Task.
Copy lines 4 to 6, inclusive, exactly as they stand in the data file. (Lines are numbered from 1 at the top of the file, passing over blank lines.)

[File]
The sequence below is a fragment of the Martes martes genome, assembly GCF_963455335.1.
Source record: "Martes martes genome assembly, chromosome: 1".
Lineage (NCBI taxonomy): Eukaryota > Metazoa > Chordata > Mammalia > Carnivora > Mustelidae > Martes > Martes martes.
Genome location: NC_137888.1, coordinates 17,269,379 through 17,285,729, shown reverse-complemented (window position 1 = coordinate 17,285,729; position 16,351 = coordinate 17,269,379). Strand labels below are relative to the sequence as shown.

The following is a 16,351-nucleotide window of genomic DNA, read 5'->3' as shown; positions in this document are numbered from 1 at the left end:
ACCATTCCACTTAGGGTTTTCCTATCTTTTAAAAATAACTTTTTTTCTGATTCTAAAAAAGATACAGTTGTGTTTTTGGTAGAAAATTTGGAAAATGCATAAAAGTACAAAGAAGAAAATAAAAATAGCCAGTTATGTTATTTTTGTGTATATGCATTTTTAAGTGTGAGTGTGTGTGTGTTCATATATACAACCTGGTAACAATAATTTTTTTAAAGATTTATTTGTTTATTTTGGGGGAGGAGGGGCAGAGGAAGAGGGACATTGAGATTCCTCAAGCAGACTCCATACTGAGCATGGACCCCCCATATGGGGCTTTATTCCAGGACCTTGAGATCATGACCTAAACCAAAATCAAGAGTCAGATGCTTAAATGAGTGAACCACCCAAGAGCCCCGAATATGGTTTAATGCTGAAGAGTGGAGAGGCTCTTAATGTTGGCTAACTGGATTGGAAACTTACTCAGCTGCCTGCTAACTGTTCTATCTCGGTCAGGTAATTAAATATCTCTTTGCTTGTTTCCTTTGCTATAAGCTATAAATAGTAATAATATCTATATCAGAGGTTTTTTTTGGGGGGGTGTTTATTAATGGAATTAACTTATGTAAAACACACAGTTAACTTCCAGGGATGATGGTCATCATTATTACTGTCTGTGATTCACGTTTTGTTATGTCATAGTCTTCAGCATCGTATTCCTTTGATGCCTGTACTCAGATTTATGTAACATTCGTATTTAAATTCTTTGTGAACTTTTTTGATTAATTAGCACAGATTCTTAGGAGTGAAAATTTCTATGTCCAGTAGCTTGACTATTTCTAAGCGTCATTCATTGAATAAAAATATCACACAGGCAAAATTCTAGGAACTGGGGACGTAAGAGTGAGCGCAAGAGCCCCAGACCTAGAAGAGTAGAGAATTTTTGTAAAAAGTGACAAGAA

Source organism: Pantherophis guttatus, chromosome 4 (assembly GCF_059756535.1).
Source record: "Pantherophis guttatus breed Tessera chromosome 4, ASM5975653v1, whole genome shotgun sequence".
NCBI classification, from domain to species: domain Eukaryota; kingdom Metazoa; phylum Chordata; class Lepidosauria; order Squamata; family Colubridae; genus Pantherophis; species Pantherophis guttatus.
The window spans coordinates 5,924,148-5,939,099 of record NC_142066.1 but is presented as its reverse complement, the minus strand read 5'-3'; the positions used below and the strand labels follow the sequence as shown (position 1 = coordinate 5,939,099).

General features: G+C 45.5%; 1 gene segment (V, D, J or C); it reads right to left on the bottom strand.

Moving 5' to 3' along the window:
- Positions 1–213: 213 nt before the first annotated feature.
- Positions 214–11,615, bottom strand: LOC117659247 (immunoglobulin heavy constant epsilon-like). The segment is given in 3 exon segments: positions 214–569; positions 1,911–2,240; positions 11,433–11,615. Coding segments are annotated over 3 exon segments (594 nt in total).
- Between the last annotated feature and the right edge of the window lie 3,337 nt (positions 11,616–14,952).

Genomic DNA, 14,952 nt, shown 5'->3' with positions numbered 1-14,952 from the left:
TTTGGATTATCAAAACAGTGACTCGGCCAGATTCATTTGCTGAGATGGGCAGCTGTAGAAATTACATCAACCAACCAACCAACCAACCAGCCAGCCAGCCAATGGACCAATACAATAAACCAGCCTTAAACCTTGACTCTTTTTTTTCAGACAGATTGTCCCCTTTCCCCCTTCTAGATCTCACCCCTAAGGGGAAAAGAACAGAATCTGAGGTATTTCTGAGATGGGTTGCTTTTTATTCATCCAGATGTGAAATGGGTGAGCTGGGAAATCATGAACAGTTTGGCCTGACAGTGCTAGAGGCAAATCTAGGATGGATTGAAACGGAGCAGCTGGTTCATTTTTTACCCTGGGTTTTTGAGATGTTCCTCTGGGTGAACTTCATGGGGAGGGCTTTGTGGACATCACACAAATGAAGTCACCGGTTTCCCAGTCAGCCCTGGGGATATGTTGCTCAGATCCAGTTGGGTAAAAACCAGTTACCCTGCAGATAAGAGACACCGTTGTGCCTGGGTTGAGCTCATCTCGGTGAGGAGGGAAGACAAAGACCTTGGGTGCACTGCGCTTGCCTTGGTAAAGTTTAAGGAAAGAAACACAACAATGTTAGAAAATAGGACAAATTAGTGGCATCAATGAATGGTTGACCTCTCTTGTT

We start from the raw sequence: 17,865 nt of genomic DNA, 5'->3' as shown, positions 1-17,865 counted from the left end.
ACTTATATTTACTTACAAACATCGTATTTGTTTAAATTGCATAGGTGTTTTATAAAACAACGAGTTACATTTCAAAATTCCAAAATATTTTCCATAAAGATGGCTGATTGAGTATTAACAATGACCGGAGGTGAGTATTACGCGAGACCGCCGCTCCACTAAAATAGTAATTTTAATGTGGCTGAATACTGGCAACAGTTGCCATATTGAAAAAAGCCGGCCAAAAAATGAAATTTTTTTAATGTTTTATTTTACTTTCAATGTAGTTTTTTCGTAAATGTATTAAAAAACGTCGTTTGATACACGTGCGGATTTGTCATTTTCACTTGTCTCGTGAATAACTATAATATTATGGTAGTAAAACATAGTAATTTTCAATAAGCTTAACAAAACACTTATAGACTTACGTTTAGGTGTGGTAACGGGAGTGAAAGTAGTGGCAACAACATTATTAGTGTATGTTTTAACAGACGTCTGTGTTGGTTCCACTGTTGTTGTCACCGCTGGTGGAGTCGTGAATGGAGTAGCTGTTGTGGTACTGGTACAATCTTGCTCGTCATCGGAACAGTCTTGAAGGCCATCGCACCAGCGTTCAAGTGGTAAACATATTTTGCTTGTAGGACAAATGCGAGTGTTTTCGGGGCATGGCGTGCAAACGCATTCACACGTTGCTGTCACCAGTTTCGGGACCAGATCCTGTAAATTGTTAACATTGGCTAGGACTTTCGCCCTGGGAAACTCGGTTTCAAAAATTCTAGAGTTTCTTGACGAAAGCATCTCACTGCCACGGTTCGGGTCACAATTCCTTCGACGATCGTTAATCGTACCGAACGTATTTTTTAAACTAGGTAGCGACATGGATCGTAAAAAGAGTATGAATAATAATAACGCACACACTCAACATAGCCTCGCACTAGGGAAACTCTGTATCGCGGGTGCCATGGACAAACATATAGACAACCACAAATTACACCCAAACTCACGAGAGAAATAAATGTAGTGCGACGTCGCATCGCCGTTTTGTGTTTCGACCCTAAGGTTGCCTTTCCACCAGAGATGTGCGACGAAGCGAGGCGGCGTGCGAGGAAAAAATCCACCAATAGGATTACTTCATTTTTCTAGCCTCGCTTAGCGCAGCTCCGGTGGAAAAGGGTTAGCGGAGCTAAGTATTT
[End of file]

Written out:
Genome location: NC_137888.1, coordinates 17,269,379 through 17,285,729, shown reverse-complemented (window position 1 = coordinate 17,285,729; position 16,351 = coordinate 17,269,379). Strand labels below are relative to the sequence as shown.

The following is a 16,351-nucleotide window of genomic DNA, read 5'->3' as shown; positions in this document are numbered from 1 at the left end:
ACCATTCCACTTAGGGTTTTCCTATCTTTTAAAAATAACTTTTTTTCTGATTCTAAAAAAGATACAGTTGTGTTTTTGGTAGAAAATTTGGAAAATGCATAAAAGTACAAAGAAGAAAATAAAAATAGCCAGTTATGTTATTTTTGTGTATATGCATTTTTAAGTGTGAGTGTGTGTGTGTTCATATATACAACCTGGTAACAATAATTTTTTTAAAGATTTATTTGTTTATTTTGGGGGAGGAGGGGCAGAGGAAGAGGGACATTGAGATTCCTCAAGCAGACTCCATACTGAGCATGGACCCCCCATATGGGGCTTTATTCCAGGACCTTGAGATCATGACCTAAACCAAAATCAAGAGTCAGATGCTTAAATGAGTGAACCACCCAAGAGCCCCGAATATGGTTTAATGCTGAAGAGTGGAGAGGCTCTTAATGTTGGCTAACTGGATTGGAAACTTACTCAGCTGCCTGCTAACTGTTCTATCTCGGTCAGGTAATTAAATATCTCTTTGCTTGTTTCCTTTGCTATAAGCTATAAATAGTAATAATATCTATATCAGAGGTTTTTTTTGGGGGGGTGTTTATTAATGGAATTAACTTATGTAAAACACACAGTTAACTTCCAGGGATGATGGTCATCATTATTACTGTCTGTGATTCACGTTTTGTTATGTCATAGTCTTCAGCATCGTATTCCTTTGATGCCTGTACTCAGATTTATGTAACATTCGTATTTAAATTCTTTGTGAACTTTTTTGATTAATTAGCACAGATTCTTAGGAGTGAAAATTTCTATGTCCAGTAGCTTGACTATTTCTAAGCGTCATTCATTGAATAAAAATATCACACAGGCAAAATTCTAGGAACTGGGGACGTAAGAGTGAGCGCAAGAGCCCCAGACCTAGAAGAGTAGAGAATTTTTGTAAAAAGTGACAAGAA